Commuting Tips

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One of the major considerations when buying a home in Montgomery County MD is the commute – whether you are going into downtown DC, across Montgomery County or over the river to Virginia. As you determine your relocation priorities, your new home’s location will play a huge role in how long it will take you to get to work.

Historically, Washington, D.C. was Montgomery County’s main commuting destination, since the majority of the federal government is located there. Over the years the Maryland and Virginia suburbs have evolved, though, and employment is now dispersed throughout the area. Employees commute from as far away as Harper’s Ferry, West Virginia into the Washington metropolitan area.

Some people choose to do a reverse commute. For example, you could live in D.C. and commute out to Montgomery County. Many people live and work in Montgomery County, so knowing the ‘road less traveled’ helps with your commuting time. And regardless of where they work, many people choose to live “further out” from D.C. because home prices are lower.


Montgomery County MD home owners must keep in mind the much-talked-about RUSH HOUR! It is a fact that during the morning hours between 7:00 and 9:00 and evenings between 4:00 and 6:00 traffic moves at a crawl on certain parts of Interstate 495 (the “Beltway”) and I-270. It is a reality we begrudgingly have to deal with. But we have choices!

If you prefer to commute in the comfort of your very own vehicle you will most likely have routing options. The 64 miles of the Beltway run through Maryland and Virginia to encircle D.C. Property values inside the Beltway are higher by virtue of being closer to the city. Major routes from the Maryland side of the Beltway include Wisconsin Avenue (Rte. 355), Connecticut Avenue (Rte. 185) and Georgia Avenue (Rte. 97).

In Montgomery County’s central corridor, I-270 is the main commuting route to the Beltway. Serving Bethesda, Potomac, Rockville, Gaithersburg, Germantown, and Clarksburg, this eight-lane highway carries heavy commuter traffic. High-occupancy vehicle (HOV) lanes for two passengers or more are marked for those who car- or vanpool during peak hours.

From western Montgomery County, Route 28 (Darnestown Rd.) brings you into North Potomac, where you can get onto I-270 or alternatively take River Road directly into Washington.

From eastern Montgomery County, including Olney and Silver Spring, the highly traveled Georgia Avenue (Rt. 97) can take you into the city, onto the Beltway, or to many of the other main roadways.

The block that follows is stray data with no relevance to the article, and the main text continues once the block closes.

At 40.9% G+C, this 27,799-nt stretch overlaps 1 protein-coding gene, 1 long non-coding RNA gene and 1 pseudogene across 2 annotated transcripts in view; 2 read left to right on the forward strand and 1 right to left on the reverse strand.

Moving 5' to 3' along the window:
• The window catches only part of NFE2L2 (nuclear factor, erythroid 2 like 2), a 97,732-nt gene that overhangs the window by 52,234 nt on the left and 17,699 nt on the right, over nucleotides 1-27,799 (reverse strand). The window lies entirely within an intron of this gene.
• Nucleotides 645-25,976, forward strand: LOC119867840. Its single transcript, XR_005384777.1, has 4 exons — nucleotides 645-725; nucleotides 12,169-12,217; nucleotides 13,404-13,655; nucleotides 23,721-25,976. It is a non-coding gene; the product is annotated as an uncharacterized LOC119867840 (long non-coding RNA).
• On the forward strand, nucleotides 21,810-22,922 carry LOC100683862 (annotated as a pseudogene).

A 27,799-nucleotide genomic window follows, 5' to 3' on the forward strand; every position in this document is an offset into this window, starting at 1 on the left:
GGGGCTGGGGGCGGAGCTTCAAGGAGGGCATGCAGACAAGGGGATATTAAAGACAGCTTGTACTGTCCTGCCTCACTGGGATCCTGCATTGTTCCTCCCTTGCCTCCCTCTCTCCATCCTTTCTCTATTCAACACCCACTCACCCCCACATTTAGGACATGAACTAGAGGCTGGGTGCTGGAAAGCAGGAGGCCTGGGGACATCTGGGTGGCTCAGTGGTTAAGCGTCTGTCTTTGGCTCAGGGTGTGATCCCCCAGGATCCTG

Maryland is in the process of building the much anticipated ICC (Inter-County Connector), to be known as MD 200. The ICC will be an 18-mile toll highway connecting I-270 in Montgomery to I-95 in Prince George’s County. It is intended to lighten the load of commuter traffic on the Beltway. Major employers, e.g. USDA and the University of Maryland, are located in Prince Georges County.

Washington DC Metro Subway

Metro Subway


The Washington Metropolitan Area Transit Authority (WMATA) operates both Metro train and bus service throughout the area. The Metro rail system has 86 stations, 42 of which offer hourly and daily rates for parking. At 35 of these, riders can purchase permits to park in reserved spaces. Parking is free on weekends and holidays. Montgomery County maintains additional Park-N-Ride lots near Metro stations and bus routes. Free bike racks and pay bike lockers are also available at Metro stations. Some neighborhoods, such as King Farm in Rockville, provide shuttle bus service to the nearest Metro stop.

Montgomery County also has its own Ride On bus service, with 80 routes running throughout the county. Other parts of the Washington metropolitan area offer additional commuter bus choices: The Bus, in Prince Georges County; ART in Arlington County, VA; and Fairfax Connector in Fairfax County.

You might also take the MARC (Maryland Area Regional Commuter) commuter train, with stops at Union Station in D.C., Penn Station in Baltimore, BWI airport, and New Carrollton, MD, among others. Comparable are the VRE trains running throughout Northern Virginia.

View Montgomery County MD Commuting Map in a larger map


Ride-sharing programs such as van- and carpools have been a great help to some people. Visit the D.C. area’s ERideShare to find others looking for a carpool in your area. Check with your employer about participating in WMATA’s tax-saving “Smart Benefits Program”, which can be beneficial for both parties. Also, check into the “Guaranteed Ride Home” program, which offers regular carpoolers and transit riders a free taxi ride home in case of emergency.

Have you heard of “car sharing”? Members pay an annual fee for the ease and flexibility of not having to own a car (and all of the expenses that come with car ownership) while at the same time having a car at their disposal. The hourly and daily rates for vehicle use cover insurance, gas, and a guaranteed parking spot. Almost all Metro rail stations have shared cars available through ZipCar.

If you are a bicyclist, check with the Washington Area Bicyclist Association for safe routes and lots of other useful information. There is also a C&O Canal bicycling guide.

Visit the Metropolitan Washington Council of Governments’ Commuter Connections page for more information.

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